Visitors to CTRL+SHFT’s gallery space in West Oakland immediately notice a massive, vibrantly colored painting by Oakland-based artist Lukaza Branfman-Verissimo. Childlike confetti decorates the bottom half of the work — a stark rebuke to the heavy dark brown tones and urgent all-caps phrase on the top half of the piece: “IT IS IMPORTANT TO REMEMBER ALL THE RESISTANCE WORK FOLKS ARE DOING ALL OVER THE WORLD RIGHT NOW.”
The painting serves as a thematic centerpiece to “Double Dip,” CTRL+SHFT’s annual, members-only pop-up show and two-year anniversary celebration. Founded in 2015, the collective of women-identifying and nonbinary artists have spent the past two years providing space for underrepresented identities in the art world — namely, artists who identify as women, queer and trans folks, gender nonconforming folks, and people of color.
“There were a lot of members who felt that there were conversations around race, gender, and other political things that people wanted to explore as a group,” says Erica Molesworth, a founding member of the collective. “It came down to that: providing a space, providing a platform [that looked] at gender and racial inequalities in the art world and wanting to do something to remedy that.”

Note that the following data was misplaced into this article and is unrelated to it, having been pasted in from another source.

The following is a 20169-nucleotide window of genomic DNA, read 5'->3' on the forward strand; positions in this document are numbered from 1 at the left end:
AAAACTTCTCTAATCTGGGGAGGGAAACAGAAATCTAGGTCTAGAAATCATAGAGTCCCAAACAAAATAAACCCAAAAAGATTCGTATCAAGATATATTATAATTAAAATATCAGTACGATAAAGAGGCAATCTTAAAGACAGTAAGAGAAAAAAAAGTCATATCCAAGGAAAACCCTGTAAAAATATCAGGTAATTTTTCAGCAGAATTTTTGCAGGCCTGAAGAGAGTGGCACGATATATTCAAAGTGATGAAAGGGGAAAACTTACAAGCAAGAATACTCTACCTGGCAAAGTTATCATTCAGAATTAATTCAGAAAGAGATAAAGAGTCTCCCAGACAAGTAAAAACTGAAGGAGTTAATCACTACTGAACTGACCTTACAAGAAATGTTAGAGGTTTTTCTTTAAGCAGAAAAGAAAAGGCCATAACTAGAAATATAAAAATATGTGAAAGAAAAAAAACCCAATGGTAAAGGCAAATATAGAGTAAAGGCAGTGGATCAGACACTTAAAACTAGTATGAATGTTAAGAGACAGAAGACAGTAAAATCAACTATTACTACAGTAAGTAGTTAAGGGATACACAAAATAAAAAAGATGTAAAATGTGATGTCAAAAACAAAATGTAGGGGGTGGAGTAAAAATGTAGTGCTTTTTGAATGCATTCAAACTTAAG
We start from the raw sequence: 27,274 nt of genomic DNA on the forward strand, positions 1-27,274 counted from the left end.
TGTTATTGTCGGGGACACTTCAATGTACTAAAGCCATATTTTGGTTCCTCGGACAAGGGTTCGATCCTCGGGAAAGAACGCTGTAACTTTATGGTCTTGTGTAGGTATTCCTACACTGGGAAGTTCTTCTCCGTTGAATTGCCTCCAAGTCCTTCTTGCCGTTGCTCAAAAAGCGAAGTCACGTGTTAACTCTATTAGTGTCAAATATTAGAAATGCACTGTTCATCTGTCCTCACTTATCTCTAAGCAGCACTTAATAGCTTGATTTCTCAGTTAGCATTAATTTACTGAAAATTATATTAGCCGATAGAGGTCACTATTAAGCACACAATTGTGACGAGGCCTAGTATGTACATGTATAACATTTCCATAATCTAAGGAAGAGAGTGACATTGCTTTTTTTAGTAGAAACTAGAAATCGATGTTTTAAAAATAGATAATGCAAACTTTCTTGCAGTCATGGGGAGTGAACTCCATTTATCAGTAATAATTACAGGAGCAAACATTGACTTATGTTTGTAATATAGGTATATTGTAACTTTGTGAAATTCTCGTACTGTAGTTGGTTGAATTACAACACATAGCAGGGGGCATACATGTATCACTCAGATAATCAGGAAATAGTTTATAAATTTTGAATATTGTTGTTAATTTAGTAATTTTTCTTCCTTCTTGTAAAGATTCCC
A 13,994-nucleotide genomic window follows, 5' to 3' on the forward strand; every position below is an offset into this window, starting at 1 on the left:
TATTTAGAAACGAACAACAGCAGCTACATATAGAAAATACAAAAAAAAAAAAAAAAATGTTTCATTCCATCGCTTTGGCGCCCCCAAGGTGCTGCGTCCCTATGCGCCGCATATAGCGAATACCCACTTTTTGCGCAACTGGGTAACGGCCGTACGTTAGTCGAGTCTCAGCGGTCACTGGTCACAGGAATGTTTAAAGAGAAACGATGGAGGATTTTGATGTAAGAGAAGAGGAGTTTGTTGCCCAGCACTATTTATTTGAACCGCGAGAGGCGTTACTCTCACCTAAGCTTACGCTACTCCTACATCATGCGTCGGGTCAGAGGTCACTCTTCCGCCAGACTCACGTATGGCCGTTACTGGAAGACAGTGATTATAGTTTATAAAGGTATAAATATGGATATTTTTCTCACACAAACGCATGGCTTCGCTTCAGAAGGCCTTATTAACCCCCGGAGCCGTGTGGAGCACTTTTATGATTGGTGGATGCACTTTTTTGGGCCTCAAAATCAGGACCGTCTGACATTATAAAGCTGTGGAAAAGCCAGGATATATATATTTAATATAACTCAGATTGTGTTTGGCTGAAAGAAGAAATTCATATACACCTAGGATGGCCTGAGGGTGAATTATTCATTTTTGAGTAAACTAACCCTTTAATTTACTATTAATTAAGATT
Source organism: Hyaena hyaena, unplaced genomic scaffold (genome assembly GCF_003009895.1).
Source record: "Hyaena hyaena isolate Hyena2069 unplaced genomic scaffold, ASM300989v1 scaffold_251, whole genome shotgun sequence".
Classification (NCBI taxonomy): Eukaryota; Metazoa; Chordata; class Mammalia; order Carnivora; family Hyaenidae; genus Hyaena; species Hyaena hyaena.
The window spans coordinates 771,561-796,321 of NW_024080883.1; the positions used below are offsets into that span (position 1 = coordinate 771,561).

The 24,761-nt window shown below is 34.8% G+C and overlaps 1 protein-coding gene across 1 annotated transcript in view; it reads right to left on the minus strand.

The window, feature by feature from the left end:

And so CTRL+SHFT’s founding members opened a space combining technical aspects of contemporary art — most of the group had just graduated with MFAs from CCA — with socially relevant dialogue and experimental elements that weren’t receiving representation elsewhere. Most recently, the gallery welcomed Oakland artist Yetunde Olagbaju for her solo show, give it to her when she’s decided she knew herself..., an multimedia installation that explored Olagbaju’s relationship with her Gullah/Geechee and Yoruba ancestry.
“The goal is to give people the space, and to let them do what they can’t do elsewhere — whether that is highlighting certain aspects of their identity or certain aspects of their practice,” shares Addy Rabinovitch, another longtime member. “We really want to hand the space over to people. We try not to take too heavy a curatorial hand, and try not to filter what people want to do while they’re here.”